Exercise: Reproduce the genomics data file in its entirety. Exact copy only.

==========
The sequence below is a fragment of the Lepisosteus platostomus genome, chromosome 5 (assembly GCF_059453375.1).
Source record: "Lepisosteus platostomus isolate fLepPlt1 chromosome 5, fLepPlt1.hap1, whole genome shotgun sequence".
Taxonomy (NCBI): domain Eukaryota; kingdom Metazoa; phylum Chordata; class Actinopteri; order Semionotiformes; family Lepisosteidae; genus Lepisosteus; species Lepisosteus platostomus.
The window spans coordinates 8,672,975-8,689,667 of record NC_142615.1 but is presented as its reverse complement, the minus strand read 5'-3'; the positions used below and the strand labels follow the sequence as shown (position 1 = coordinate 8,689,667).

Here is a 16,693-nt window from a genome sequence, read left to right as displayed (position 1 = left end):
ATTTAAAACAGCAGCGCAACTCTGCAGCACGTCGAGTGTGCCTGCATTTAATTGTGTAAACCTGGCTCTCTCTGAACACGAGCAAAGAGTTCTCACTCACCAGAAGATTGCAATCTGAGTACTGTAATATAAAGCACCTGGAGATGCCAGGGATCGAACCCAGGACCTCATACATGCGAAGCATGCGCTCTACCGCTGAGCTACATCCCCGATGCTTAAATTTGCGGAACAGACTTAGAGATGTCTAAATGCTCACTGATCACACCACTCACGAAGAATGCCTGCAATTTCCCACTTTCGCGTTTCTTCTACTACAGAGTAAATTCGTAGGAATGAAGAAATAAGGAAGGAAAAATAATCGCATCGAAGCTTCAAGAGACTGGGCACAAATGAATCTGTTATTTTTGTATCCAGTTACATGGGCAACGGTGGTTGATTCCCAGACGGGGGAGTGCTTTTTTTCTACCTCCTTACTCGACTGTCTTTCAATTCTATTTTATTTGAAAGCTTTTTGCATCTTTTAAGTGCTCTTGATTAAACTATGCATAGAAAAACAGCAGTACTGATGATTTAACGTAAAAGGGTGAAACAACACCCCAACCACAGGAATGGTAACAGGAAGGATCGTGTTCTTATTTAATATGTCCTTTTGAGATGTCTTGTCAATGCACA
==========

The sequence below is a fragment of the Lepisosteus platostomus genome, chromosome 5 (assembly GCF_059453375.1).
Source record: "Lepisosteus platostomus isolate fLepPlt1 chromosome 5, fLepPlt1.hap1, whole genome shotgun sequence".
Taxonomy (NCBI): domain Eukaryota; kingdom Metazoa; phylum Chordata; class Actinopteri; order Semionotiformes; family Lepisosteidae; genus Lepisosteus; species Lepisosteus platostomus.
The window spans coordinates 8,672,975-8,689,667 of record NC_142615.1 but is presented as its reverse complement, the minus strand read 5'-3'; the positions used below and the strand labels follow the sequence as shown (position 1 = coordinate 8,689,667).

Here is a 16,693-nt window from a genome sequence, read left to right as displayed (position 1 = left end):
ATTTAAAACAGCAGCGCAACTCTGCAGCACGTCGAGTGTGCCTGCATTTAATTGTGTAAACCTGGCTCTCTCTGAACACGAGCAAAGAGTTCTCACTCACCAGAAGATTGCAATCTGAGTACTGTAATATAAAGCACCTGGAGATGCCAGGGATCGAACCCAGGACCTCATACATGCGAAGCATGCGCTCTACCGCTGAGCTACATCCCCGATGCTTAAATTTGCGGAACAGACTTAGAGATGTCTAAATGCTCACTGATCACACCACTCACGAAGAATGCCTGCAATTTCCCACTTTCGCGTTTCTTCTACTACAGAGTAAATTCGTAGGAATGAAGAAATAAGGAAGGAAAAATAATCGCATCGAAGCTTCAAGAGACTGGGCACAAATGAATCTGTTATTTTTGTATCCAGTTACATGGGCAACGGTGGTTGATTCCCAGACGGGGGAGTGCTTTTTTTCTACCTCCTTACTCGACTGTCTTTCAATTCTATTTTATTTGAAAGCTTTTTGCATCTTTTAAGTGCTCTTGATTAAACTATGCATAGAAAAACAGCAGTACTGATGATTTAACGTAAAAGGGTGAAACAACACCCCAACCACAGGAATGGTAACAGGAAGGATCGTGTTCTTATTTAATATGTCCTTTTGAGATGTCTTGTCAATGCACA